A Lawyer, Jurist, one time owner of the Schuyler Advocate, news paper, later re-named "The Test", was born Nov. 12, 1812, near Paris, Ky. He read law in his native state, moved to Ohio, liberated the slaves that he had inherited, and afterward established himself in practice in Illinois. During the Mexican war he served as a captain in Colonel Hardin's regiment, and in the civil war he was colonel of the Fourth Illinois cavalry,and served for two years under General Grant, on whose staff he served for some months as chief of cavalry. From 1868 till the close of President Johnson's administration he was Assistant Attorney-General of the United States From 1876 till his death he was Judge of the Illinois Supreme Court He died July 22, 1885, in Atlantic City, N. J.



On July 5, 1875, a celebration was held on the bank of the Calumet, near where One Hundred and Ninth Street would abut on the west bank of the river. The occasion was the laying of the corner-stone of the Joseph H. Brown Iron & Steel Company's rolling mill, and the fact of the Calumet River being opened for navigation twelve miles from its mouth. One batch of the celebrants came on excursion train to Riverdale and were welcomed by Charles H. Dolton, at Dolton Junction; where interminable tables of refreshments were prepared for guests. His congratulations were replied to by Judge T.Lyle Dickey and General U. F. Linder. The guests then formed in line with a band at their head and embarked on board the fleet, commanded by Commodore James H. Bowen, consisting of steamer Florence; steamer Ben Drake; schooner Mary Ellen Cook, towed by Belle Chase; schooner Lavinda, towed by G. W. Evans; the steam pleasure yacht, the Idler, and the tugs the Rover and Alert. Still another mass of excursionists came via the R. I. R. R. and the branch Belt Railroad to South Chicago, and thence by branch to Irondale. Upon the junction of the two bodies of excursionists there were found to be present the following gentlemen, among many others: Judge. Lyle T Dickey, U. F. Linder, Paul Cornell, George W. Gage, County Commissioners Burdick, Clough, Crawford and Jones; J. L. Jameson, M. B. Boyden, Charles E. Rees, George S. Essex, R. J. Oglesby, E. M. Haines, John McArthur, John H. Hoxie, W. P. Gray, Leslie Lewis, W. H. Waters, George W. Binford, C. B. Waite, T. H. Bryant, W. R. Cornell, E. C. Cole, J. Hammond, J. R. Bensley, William Bye, Frank Agnew, E. C. Brooks, H. R. Shaffer, Joseph H. Brown, Samuel Hale, W. Bonnell, James H. Rees, C. H. Cutler, William Moore, F. A. Bragg, C. H. Dolton, B. F. Guyton, Joseph T. Torrenee, C. B. Hale, G. W. Hale, James P. Root, Henry Wisner, I. W. Gregg, Charles Follansbe, J. A. Ellison, E. S. Wadsworth, N. Sherwood, A.D. Waldron, A. C. Calkins, O. S. Hough, Edward Ely, E. H. Blakely, M. A. Farwell, Jerome Beecher, Charles Cleaver, A. N. Lancaster, George W. Waite, Ira P. Bowen, W. S. Hinckley, C. Henrotin, George H, Waite, James Wadsworth, W. K. Nixon, Fernando Jones, J. Harrison Ely, George B. Armstrong, Thomas L. Morgan, Charles S. Waite, William Bowers and Dr. Trowbridge. W. K. Burdick stated the object of the meeting, and a speech was then made by U. F. Linder, the friend of Abraham Lincoln. J. D. Webster was nominated, and elected, as president of the day, and after prayer by Rev. C. E. Felten and a speech by Irus Coy, the corner-stone was laid. This was made of Lake Superior sand-stone, and was about six feet high by four and a half feet square, surmounted by an ornamented cap. Upon the side was carved a bee-hive, with a cornucopia on each side, and underneath:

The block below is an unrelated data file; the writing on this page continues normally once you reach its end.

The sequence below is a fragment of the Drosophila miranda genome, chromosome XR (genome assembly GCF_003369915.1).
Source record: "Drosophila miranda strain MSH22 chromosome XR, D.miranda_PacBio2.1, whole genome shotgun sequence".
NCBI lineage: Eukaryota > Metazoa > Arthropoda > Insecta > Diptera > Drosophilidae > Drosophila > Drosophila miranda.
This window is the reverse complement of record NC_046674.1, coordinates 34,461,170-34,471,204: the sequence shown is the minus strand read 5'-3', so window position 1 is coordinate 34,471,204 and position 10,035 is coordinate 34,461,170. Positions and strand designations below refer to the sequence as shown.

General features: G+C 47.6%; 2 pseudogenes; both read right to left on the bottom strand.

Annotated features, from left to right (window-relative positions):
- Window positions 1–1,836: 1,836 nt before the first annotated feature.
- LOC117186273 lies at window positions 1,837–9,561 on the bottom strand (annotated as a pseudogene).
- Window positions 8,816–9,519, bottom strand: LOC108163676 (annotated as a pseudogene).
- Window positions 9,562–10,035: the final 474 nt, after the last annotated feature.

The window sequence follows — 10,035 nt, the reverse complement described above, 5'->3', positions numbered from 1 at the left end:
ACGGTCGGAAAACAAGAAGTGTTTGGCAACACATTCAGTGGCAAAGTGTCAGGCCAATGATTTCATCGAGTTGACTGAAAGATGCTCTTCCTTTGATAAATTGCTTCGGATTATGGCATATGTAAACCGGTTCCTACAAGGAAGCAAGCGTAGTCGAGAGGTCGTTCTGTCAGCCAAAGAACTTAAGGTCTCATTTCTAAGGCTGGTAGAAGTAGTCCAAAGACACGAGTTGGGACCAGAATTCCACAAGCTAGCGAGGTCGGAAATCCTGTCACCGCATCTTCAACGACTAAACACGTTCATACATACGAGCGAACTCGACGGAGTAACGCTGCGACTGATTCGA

Wallace-Dickey Family Cemetery: About fifty yards southwest of the Wallace home in Illinois is the Wallace-Dickey family cemetery where General Wallace, his wife and daughter, and members of the T. Lyle Dickey family are buried. It has been said that Wallace's war horse is also buried there.

W. H. L. Wallace Home: of General Wallace is located on LaSalle Street atop Ottawa's north bluff. Now an apartment house, it is not open to the public but can be seen from the road.


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